You should also consider whether your eBook could be turned into a series. You can keep the readers more engaged if they know there’s something to look forward to.


The above points will help you kick-start your eBook marketing. For further promotional advice, check out these additional two tips.

Share the story behind the eBook

Your marketing shouldn’t only focus on outlining what the book has to offer. You want to promote the book on the back of a wider brand: you.

People are often interested in the stories and personal backgrounds of the authors. In the era of social media, authors like Stephen King, Paolo Coelho and Angela Duckworth have plenty of followers interested in all aspects of the author’s life, not just the books.

Whether you are writing fiction or non-fiction, people will be interested to know what inspired you to write this particular book and on the specific subject. In the case of non-fiction books, you should especially focus on sharing your expertise with the readers. People will be asking questions like “Why are you the authority to write about this subject” and you want to share the reasons through your own story.

If you brand yourself and promote your own brand, you can generate interest on the eBook as well.

Blog about the eBook

Finally, you must use your website and blog for marketing purposes. Don’t just include a link to buy the eBook on your site, but regularly talk about the book and remind readers to buy it. The blog posts can help generate interest around the eBook and bring you more publicity.

You can generate plenty of content around the eBook. It’s possible to write about the writing process and the things you learned from the process. You can share tips about self-publishing and about the journey of creating an eBook. Not to mention the blog posts you can generate on the actual topic of the eBook.

Ensure you have an email list of your readers, both new and old, to make promoting easier. You want to engage your readers with new content, keep them interested in promoting your eBook and to inform them of any new eBooks you are writing.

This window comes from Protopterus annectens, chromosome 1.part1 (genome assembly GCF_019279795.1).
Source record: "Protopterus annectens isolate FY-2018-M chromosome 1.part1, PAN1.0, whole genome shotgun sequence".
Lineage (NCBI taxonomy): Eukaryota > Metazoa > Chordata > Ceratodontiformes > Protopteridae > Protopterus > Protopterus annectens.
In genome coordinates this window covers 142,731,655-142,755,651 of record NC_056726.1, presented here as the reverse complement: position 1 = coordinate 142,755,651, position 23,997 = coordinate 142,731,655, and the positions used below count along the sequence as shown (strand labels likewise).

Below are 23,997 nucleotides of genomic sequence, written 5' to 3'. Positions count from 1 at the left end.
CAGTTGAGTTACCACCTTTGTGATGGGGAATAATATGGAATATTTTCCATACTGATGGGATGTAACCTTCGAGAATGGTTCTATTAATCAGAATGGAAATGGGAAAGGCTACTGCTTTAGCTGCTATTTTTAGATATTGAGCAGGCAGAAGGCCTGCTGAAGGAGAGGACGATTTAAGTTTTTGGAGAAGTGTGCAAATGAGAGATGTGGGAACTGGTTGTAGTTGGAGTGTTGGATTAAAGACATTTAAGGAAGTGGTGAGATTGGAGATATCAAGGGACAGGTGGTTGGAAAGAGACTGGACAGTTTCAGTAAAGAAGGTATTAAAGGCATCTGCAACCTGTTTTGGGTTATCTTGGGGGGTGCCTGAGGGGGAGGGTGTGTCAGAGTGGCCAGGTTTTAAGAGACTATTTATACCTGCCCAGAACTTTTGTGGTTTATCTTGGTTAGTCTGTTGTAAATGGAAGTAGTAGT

Furthermore, you want to get your eBook mentioned in other blogs. There are specific blogs focused on presenting new eBooks in different fields. These include:

You can contact the sites and ask about promotional opportunities.

Additionally, try getting in touch with blogging communities related to your subject matter. Identify the famous bloggers on the subject and contact them with the opportunity to write a review of your book.

You can find these blogs by typing “[your topic] blogs” to Google. You can also use keywords. For instance, if your eBook is about social media, you can search “social media blogs” and contact blogs that seem the most suited for promotion.

As mentioned in the first section, a spreadsheet with information about the different blogs and contact details will make the process smoother. Monitor who you’ve contacted, what their response was to ensure you could promote any possible mentions in your own social media channels.


The above strategies can be helpful in getting the word out of your eBook. Following the tips will ensure you direct your focus on the right strategies and you’ve hopefully gotten ideas on which tactics might work best in your case.

But above all, you need to remember that marketing your eBookis much easier if you have a solid, quality book to sell. You can try all sorts of strategies, but if the eBook doesn’t offer quality for the reader in terms of value or emotional experience, you won’t be able to sell enough copies of it. While you might be able to cause a stir, you can’t keep up the buzz.